If the website you are trying to access is not automatically flagged as potentially malicious, you could be seeing the DNS_PROBE_FINISHED_NXDOMAIN error because your antivirus software is blocking Google Chrome from finding the website’s IP address. Check your antivirus provider’s website to find steps to temporarily turn off the software. If you rely on Windows Defender, you can disable it by:
1. Opening the Settings app on your computer.
2. Navigating to Update & Security > Windows Security > Virus & Threat Protection > Manage
3. Turning off Real Time Threat Protection and clicking OK.
4. Try reloading the website.
Many people use Virtual Private Network (VPN) connections to connect to their company’s servers remotely. Some may also use them or to add a layer of privacy to web browsing.
A VPN connection allows you to connect your computer to a server that is not located near you. Rather than surfing the internet with your WiFi connection, a VPN will connect you to a network that’s located anywhere around the world. Which can make it more difficult to track your IP address. However, a VPN can block Google Chrome’s ability to access certain websites. It’s a good idea to temporarily disable your VPN to see if this could be causing the issue.
The steps to turn off your VPN will depend on which system you are using to establish the connection. Most VPN software makes it easy to turn the connection on and off within the application. Close your browser, turn off your connection to the VPN, relaunch Chrome, and try to access the website again.
The fixes listed above for Google Chrome can be used with Windows 10. If you have tried all of them and you are still seeing the DNS_PROBE_FINISHED_NXDOMAIN error when trying to access a certain website, there are additional steps you can take from within the Windows 10 operating system.
First, try to release and renew your IP address from Windows 10. You will need to open the Windows Command Prompt in order to execute the following commands. Click the Windows icon at the bottom left of your screen and type “cmd” to open Command Prompt.
1. To release your current IP address type
ipconfig /release in Command Prompt and hit enter.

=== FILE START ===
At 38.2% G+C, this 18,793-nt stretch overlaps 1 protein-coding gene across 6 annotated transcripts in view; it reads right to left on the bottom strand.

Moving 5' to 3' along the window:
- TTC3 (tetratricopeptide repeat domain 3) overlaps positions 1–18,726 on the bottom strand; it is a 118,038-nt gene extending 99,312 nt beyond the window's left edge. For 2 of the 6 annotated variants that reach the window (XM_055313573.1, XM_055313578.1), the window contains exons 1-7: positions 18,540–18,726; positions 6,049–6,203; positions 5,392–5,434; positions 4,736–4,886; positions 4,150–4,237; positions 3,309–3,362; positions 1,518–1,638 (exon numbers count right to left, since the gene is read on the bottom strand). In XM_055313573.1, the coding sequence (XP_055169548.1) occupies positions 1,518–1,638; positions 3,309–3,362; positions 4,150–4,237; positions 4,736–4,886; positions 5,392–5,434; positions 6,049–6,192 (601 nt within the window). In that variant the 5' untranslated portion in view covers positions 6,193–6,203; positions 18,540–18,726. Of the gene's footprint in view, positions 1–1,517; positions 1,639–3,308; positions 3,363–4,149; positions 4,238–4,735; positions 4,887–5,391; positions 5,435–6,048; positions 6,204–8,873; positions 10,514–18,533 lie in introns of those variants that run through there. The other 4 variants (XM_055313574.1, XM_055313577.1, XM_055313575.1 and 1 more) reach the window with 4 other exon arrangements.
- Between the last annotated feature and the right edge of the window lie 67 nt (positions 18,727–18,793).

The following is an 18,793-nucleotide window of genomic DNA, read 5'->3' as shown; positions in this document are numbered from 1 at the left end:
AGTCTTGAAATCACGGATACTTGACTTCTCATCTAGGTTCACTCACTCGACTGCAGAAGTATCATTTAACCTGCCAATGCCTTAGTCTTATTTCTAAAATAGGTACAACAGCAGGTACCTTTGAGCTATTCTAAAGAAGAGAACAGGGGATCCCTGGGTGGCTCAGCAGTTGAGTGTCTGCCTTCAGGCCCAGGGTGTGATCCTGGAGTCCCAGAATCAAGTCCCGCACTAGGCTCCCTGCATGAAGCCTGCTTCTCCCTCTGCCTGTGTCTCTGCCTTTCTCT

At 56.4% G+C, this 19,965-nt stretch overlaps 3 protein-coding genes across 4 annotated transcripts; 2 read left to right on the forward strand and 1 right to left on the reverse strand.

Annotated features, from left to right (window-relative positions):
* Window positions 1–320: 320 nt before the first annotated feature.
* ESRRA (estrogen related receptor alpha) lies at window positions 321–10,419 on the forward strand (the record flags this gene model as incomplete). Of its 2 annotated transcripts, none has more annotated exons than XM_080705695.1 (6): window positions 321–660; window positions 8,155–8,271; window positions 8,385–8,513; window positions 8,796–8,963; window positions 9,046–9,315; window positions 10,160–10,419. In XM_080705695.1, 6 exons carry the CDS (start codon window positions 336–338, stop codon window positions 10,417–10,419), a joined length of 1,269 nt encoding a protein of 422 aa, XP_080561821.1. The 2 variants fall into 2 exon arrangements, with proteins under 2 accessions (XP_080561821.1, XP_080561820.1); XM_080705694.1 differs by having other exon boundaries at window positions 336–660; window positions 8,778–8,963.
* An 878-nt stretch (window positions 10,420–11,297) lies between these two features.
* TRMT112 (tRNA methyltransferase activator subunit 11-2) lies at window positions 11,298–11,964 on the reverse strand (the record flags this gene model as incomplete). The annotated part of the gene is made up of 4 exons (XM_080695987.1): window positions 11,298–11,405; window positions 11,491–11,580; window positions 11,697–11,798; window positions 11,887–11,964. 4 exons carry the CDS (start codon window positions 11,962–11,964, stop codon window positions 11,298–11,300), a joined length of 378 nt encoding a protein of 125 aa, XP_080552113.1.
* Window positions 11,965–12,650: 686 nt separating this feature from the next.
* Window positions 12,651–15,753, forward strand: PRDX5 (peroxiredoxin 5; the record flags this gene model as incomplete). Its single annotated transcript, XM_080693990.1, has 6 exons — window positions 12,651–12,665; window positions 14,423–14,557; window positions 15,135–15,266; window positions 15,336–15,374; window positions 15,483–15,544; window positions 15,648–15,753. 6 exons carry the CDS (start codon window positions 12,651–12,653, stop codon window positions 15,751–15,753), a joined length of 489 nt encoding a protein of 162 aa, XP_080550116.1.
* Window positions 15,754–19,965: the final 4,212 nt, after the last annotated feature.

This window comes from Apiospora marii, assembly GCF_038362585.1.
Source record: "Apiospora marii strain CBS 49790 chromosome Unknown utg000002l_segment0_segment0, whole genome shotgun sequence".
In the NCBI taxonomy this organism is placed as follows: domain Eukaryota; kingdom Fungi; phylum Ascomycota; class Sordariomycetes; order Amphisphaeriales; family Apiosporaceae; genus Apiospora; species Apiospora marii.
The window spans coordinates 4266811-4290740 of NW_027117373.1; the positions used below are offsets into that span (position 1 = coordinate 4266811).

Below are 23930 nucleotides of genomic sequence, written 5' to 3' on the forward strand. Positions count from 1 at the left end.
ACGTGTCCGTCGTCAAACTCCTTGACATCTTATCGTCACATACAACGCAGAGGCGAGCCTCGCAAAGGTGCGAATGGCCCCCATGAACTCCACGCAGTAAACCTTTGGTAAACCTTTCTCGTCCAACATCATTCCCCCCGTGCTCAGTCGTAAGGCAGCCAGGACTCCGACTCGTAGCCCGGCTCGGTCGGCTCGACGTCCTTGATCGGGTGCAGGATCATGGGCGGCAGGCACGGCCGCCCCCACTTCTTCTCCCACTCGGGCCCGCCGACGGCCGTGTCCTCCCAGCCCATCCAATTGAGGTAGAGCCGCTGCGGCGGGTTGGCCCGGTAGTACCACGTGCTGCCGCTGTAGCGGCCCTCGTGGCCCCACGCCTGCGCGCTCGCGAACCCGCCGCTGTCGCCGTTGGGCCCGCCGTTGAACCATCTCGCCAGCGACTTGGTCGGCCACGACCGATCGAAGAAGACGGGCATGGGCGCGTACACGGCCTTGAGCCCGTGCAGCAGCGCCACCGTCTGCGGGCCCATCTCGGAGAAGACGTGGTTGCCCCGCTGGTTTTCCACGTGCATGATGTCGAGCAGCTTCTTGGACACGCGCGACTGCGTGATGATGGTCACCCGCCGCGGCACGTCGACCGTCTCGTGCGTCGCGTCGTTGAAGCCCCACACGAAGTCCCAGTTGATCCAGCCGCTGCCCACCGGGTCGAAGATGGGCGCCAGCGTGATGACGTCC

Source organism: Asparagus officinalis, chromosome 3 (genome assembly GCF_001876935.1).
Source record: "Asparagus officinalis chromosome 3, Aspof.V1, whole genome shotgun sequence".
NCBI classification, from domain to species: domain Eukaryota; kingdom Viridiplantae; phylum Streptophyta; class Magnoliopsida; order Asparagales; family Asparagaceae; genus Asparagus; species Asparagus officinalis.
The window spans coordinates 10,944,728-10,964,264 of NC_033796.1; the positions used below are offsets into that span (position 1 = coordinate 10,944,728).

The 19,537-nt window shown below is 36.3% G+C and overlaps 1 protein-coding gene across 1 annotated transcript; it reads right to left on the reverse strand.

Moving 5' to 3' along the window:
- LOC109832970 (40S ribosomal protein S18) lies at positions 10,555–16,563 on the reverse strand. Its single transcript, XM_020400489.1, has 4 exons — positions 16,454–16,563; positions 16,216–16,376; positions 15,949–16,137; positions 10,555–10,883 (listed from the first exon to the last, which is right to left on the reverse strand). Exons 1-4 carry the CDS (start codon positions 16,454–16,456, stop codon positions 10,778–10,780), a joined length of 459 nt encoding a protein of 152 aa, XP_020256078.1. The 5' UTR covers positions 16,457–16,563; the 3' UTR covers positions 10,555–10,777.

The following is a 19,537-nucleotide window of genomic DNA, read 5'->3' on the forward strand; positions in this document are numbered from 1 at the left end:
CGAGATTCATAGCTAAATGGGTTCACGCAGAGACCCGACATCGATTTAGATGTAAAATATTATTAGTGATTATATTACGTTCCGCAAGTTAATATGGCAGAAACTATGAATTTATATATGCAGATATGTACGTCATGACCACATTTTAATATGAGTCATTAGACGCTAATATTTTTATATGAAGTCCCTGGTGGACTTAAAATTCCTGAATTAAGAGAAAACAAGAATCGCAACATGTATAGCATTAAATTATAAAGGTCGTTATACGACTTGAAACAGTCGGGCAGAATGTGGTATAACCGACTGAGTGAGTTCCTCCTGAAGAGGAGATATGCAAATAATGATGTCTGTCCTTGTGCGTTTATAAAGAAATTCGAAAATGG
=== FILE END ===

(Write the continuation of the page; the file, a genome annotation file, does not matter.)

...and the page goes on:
2. After releasing the IP, you’ll need to flush your DNS cache with the
ipconfig /flushdns command.
3. A message confirming that you’ve successfully flushed the DNS Resolver Cache should appear afterward.
4. Once the DNS flush is complete, renew your IP address by typing
Once you’ve completed these steps, your computer will look for a different DNS address to find the website. If the process has resolved the issue, you will be able to successfully access the website on Google Chrome.
DNS settings allow your computer to connect to various websites on the internet. Changing your DNS settings could clear up the DNS error.
1. Open the Control Panel. If you’re unsure of where to find it, search for it by clicking the Windows icon in the bottom left of your screen.
2. Once in the Control Panel, click on Network and Internet.
3. Next, go to Network Connections.
4. Right click your network and select the Properties button.
5. Select Internet Protocol Version 4 (TCP/IPv4) from the list and click on Properties
6. Change your DNS address to one of the following depending on your Internet Protocol Version (IPv):
7. Once done, save all changes and relaunch the site in Chrome to see if the site can be found.
8. Take note of any changes in your DNS settings so that you can revert these settings if necessary. Check to see if the website will load in Google Chrome.
The DNS_PROBE_FINISHED_NXDOMAIN error can be fixed on Mac computers using the same fixes you’d use on Windows. Common fixes that you’ve already come across above include:
If you’ve tried all of these potential solutions and the problem isn’t resolved, let’s move on to the next step: flushing the DNS cache. We’ll walk. you through how to release your IP address, flush the DNS cache, and renewing your IP afterward. Doing so will clean up all of the temporary internet files on your computer and could resolve the DNS_PROBE_FINISHED_NXDOMAIN error.
On a Mac, this feature can be accessed in the Terminal application, which is available at Applications > Utilities. Most fixes for Mac are available through this application, remember how to find it for later use.
1. Open the Terminal app by double-clicking.
2. Then, type in the following command and hit enter:
Open your browser and type in the website address again to check that the changes have worked.